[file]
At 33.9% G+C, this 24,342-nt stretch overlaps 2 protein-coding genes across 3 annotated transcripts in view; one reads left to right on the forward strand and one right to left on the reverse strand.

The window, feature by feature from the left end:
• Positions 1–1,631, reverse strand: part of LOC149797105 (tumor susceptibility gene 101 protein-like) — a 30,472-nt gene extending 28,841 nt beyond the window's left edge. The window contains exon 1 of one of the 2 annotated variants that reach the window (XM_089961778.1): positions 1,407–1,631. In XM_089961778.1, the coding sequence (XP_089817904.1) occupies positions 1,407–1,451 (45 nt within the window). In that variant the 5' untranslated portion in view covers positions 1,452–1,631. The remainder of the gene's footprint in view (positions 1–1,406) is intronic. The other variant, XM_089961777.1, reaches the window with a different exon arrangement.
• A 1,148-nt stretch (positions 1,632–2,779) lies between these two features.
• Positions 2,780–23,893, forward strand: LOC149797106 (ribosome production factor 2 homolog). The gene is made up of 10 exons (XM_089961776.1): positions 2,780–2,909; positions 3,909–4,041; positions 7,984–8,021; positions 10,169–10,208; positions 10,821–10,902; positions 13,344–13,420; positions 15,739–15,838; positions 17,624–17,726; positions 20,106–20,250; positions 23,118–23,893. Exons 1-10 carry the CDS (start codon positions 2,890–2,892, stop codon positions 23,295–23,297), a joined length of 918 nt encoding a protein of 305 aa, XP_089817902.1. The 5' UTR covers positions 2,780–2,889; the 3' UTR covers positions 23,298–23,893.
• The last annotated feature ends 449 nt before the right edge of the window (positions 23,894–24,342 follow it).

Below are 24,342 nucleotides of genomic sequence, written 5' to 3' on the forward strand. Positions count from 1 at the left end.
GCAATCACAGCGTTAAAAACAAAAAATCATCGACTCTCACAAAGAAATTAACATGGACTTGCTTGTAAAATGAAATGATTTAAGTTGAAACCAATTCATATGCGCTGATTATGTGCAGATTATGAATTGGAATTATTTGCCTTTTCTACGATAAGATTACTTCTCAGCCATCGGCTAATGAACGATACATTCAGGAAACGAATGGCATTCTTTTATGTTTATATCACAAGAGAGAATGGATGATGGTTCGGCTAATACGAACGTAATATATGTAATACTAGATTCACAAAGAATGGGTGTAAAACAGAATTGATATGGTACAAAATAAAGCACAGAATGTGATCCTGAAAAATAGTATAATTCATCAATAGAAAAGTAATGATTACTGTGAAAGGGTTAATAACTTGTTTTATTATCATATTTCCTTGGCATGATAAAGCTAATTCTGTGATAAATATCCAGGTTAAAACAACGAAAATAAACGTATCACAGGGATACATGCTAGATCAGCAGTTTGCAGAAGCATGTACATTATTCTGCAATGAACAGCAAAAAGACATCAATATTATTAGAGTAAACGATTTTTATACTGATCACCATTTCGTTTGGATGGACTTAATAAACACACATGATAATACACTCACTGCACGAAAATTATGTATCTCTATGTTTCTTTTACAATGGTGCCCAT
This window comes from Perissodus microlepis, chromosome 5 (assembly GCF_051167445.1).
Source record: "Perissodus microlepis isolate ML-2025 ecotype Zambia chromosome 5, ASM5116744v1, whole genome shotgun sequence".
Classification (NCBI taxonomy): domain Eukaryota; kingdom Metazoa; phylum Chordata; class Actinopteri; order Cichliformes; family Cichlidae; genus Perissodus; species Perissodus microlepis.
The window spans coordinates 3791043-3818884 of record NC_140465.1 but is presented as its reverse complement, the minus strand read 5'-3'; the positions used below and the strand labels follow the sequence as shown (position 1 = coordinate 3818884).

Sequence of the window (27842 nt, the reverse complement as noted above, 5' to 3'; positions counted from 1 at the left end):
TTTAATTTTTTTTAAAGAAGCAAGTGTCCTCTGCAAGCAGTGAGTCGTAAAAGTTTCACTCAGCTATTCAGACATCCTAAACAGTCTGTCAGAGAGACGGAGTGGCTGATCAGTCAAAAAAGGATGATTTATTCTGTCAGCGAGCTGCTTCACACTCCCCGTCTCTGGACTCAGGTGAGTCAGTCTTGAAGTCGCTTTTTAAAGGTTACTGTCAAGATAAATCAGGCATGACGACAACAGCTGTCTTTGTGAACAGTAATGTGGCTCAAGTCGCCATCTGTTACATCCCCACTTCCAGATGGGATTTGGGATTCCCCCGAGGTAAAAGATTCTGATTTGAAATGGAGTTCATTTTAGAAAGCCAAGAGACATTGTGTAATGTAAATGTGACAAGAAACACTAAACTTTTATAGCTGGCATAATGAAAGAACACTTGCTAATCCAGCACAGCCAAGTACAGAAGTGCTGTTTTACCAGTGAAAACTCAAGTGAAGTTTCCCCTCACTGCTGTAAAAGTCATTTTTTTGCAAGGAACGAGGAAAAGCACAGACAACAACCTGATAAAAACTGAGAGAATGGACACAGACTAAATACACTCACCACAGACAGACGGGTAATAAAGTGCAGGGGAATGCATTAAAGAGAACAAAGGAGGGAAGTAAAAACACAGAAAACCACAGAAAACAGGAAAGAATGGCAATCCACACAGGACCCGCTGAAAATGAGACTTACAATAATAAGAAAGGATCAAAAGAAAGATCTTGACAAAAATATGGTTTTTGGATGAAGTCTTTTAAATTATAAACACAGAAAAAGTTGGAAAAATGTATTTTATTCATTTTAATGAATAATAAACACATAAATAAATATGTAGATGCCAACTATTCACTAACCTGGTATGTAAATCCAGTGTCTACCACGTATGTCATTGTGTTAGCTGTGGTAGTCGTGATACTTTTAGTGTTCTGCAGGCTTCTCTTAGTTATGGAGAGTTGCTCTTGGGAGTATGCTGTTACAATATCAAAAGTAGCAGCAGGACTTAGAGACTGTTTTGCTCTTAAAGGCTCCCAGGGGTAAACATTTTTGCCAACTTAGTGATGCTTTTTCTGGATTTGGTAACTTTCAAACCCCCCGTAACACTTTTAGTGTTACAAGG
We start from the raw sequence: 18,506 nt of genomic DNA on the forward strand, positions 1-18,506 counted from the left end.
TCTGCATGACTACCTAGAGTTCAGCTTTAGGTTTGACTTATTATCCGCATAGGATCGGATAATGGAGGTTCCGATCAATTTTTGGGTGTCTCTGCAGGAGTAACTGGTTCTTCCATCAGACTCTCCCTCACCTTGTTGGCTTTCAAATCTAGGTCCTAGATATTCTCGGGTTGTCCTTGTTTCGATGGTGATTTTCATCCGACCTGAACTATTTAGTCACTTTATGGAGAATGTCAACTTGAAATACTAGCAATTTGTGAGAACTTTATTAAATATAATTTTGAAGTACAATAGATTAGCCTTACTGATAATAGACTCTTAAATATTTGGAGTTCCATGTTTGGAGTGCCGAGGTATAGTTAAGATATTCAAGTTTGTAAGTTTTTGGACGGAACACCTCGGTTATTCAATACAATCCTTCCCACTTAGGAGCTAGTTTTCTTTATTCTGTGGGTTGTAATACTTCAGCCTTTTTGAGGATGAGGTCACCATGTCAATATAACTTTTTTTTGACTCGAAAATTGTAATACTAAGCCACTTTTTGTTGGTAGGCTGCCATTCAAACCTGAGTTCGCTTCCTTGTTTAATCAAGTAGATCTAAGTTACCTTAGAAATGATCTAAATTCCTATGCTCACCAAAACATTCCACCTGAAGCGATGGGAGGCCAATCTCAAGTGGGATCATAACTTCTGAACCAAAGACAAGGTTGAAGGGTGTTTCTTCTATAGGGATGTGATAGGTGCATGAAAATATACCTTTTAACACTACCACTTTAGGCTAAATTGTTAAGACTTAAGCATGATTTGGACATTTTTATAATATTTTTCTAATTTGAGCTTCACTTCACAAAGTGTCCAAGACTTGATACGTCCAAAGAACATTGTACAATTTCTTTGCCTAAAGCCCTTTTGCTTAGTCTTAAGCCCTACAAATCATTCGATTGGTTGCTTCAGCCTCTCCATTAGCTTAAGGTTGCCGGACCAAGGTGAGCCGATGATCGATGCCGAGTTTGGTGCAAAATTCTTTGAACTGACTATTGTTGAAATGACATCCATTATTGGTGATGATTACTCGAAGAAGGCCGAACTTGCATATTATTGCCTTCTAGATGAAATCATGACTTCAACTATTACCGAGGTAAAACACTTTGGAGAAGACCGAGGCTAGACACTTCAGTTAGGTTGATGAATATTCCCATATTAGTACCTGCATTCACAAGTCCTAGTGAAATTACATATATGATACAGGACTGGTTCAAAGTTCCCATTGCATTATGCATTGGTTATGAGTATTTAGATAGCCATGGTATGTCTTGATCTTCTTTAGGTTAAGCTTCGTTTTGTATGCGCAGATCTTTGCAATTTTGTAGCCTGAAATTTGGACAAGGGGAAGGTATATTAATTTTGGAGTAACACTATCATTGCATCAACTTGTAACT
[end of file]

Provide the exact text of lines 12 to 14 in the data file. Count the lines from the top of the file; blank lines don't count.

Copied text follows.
The window spans coordinates 3791043-3818884 of record NC_140465.1 but is presented as its reverse complement, the minus strand read 5'-3'; the positions used below and the strand labels follow the sequence as shown (position 1 = coordinate 3818884).

Sequence of the window (27842 nt, the reverse complement as noted above, 5' to 3'; positions counted from 1 at the left end):
TTTAATTTTTTTTAAAGAAGCAAGTGTCCTCTGCAAGCAGTGAGTCGTAAAAGTTTCACTCAGCTATTCAGACATCCTAAACAGTCTGTCAGAGAGACGGAGTGGCTGATCAGTCAAAAAAGGATGATTTATTCTGTCAGCGAGCTGCTTCACACTCCCCGTCTCTGGACTCAGGTGAGTCAGTCTTGAAGTCGCTTTTTAAAGGTTACTGTCAAGATAAATCAGGCATGACGACAACAGCTGTCTTTGTGAACAGTAATGTGGCTCAAGTCGCCATCTGTTACATCCCCACTTCCAGATGGGATTTGGGATTCCCCCGAGGTAAAAGATTCTGATTTGAAATGGAGTTCATTTTAGAAAGCCAAGAGACATTGTGTAATGTAAATGTGACAAGAAACACTAAACTTTTATAGCTGGCATAATGAAAGAACACTTGCTAATCCAGCACAGCCAAGTACAGAAGTGCTGTTTTACCAGTGAAAACTCAAGTGAAGTTTCCCCTCACTGCTGTAAAAGTCATTTTTTTGCAAGGAACGAGGAAAAGCACAGACAACAACCTGATAAAAACTGAGAGAATGGACACAGACTAAATACACTCACCACAGACAGACGGGTAATAAAGTGCAGGGGAATGCATTAAAGAGAACAAAGGAGGGAAGTAAAAACACAGAAAACCACAGAAAACAGGAAAGAATGGCAATCCACACAGGACCCGCTGAAAATGAGACTTACAATAATAAGAAAGGATCAAAAGAAAGATCTTGACAAAAATATGGTTTTTGGATGAAGTCTTTTAAATTATAAACACAGAAAAAGTTGGAAAAATGTATTTTATTCATTTTAATGAATAATAAACACATAAATAAATATGTAGATGCCAACTATTCACTAACCTGGTATGTAAATCCAGTGTCTACCACGTATGTCATTGTGTTAGCTGTGGTAGTCGTGATACTTTTAGTGTTCTGCAGGCTTCTCTTAGTTATGGAGAGTTGCTCTTGGGAGTATGCTGTTACAATATCAAAAGTAGCAGCAGGACTTAGAGACTGTTTTGCTCTTAAAGGCTCCCAGGGGTAAACATTTTTGCCAACTTAGTGATGCTTTTTCTGGATTTGGTAACTTTCAAACCCCCCGTAACACTTTTAGTGTTACAAGG